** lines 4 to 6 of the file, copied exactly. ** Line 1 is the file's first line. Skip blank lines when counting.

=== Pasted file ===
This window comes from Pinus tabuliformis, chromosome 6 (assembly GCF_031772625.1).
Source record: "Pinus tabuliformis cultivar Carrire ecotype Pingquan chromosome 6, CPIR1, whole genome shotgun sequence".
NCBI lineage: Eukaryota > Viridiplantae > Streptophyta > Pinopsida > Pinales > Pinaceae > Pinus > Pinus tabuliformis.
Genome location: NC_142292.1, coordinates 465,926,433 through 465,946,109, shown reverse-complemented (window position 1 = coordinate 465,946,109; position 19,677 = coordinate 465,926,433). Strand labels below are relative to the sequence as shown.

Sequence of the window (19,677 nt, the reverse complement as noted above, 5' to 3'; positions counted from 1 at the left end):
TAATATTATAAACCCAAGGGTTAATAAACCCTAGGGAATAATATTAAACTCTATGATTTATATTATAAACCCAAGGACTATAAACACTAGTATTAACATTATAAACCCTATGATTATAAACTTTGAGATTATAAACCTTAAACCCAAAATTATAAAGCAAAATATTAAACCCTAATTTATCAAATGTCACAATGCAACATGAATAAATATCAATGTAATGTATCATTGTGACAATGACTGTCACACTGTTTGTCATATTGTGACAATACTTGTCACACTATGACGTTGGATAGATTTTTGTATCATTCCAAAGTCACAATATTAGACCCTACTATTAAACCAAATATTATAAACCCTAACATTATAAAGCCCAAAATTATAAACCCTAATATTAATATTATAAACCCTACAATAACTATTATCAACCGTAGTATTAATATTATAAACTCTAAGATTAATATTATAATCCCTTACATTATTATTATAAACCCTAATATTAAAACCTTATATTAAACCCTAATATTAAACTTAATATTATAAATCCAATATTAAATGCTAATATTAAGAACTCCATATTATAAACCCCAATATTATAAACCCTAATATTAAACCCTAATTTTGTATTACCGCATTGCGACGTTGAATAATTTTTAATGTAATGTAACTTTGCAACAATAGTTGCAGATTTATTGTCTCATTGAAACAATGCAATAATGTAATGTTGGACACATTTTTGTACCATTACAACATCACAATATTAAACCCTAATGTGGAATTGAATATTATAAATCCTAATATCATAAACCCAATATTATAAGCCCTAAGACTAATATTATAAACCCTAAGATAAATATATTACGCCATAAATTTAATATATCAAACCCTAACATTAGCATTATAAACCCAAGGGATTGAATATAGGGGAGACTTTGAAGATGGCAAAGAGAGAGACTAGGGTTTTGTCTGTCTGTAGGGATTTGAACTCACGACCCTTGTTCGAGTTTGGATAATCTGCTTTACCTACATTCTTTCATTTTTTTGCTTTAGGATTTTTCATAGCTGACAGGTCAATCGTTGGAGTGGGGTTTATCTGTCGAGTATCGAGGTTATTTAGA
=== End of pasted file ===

Genome location: NC_142292.1, coordinates 465,926,433 through 465,946,109, shown reverse-complemented (window position 1 = coordinate 465,946,109; position 19,677 = coordinate 465,926,433). Strand labels below are relative to the sequence as shown.

Sequence of the window (19,677 nt, the reverse complement as noted above, 5' to 3'; positions counted from 1 at the left end):
TAATATTATAAACCCAAGGGTTAATAAACCCTAGGGAATAATATTAAACTCTATGATTTATATTATAAACCCAAGGACTATAAACACTAGTATTAACATTATAAACCCTATGATTATAAACTTTGAGATTATAAACCTTAAACCCAAAATTATAAAGCAAAATATTAAACCCTAATTTATCAAATGTCACAATGCAACATGAATAAATATCAATGTAATGTATCATTGTGACAATGACTGTCACACTGTTTGTCATATTGTGACAATACTTGTCACACTATGACGTTGGATAGATTTTTGTATCATTCCAAAGTCACAATATTAGACCCTACTATTAAACCAAATATTATAAACCCTAACATTATAAAGCCCAAAATTATAAACCCTAATATTAATATTATAAACCCTACAATAACTATTATCAACCGTAGTATTAATATTATAAACTCTAAGATTAATATTATAATCCCTTACATTATTATTATAAACCCTAATATTAAAACCTTATATTAAACCCTAATATTAAACTTAATATTATAAATCCAATATTAAATGCTAATATTAAGAACTCCATATTATAAACCCCAATATTATAAACCCTAATATTAAACCCTAATTTTGTATTACCGCATTGCGACGTTGAATAATTTTTAATGTAATGTAACTTTGCAACAATAGTTGCAGATTTATTGTCTCATTGAAACAATGCAATAATGTAATGTTGGACACATTTTTGTACCATTACAACATCACAATATTAAACCCTAATGTGGAATTGAATATTATAAATCCTAATATCATAAACCCAATATTATAAGCCCTAAGACTAATATTATAAACCCTAAGATAAATATATTACGCCATAAATTTAATATATCAAACCCTAACATTAGCATTATAAACCCAAGGGATTGAATATAGGGGAGACTTTGAAGATGGCAAAGAGAGAGACTAGGGTTTTGTCTGTCTGTAGGGATTTGAACTCACGACCCTTGTTCGAGTTTGGATAATCTGCTTTACCTACATTCTTTCATTTTTTTGCTTTAGGATTTTTCATAGCTGACAGGTCAATCGTTGGAGTGGGGTTTATCTGTCGAGTATCGAGGTTATTTAGA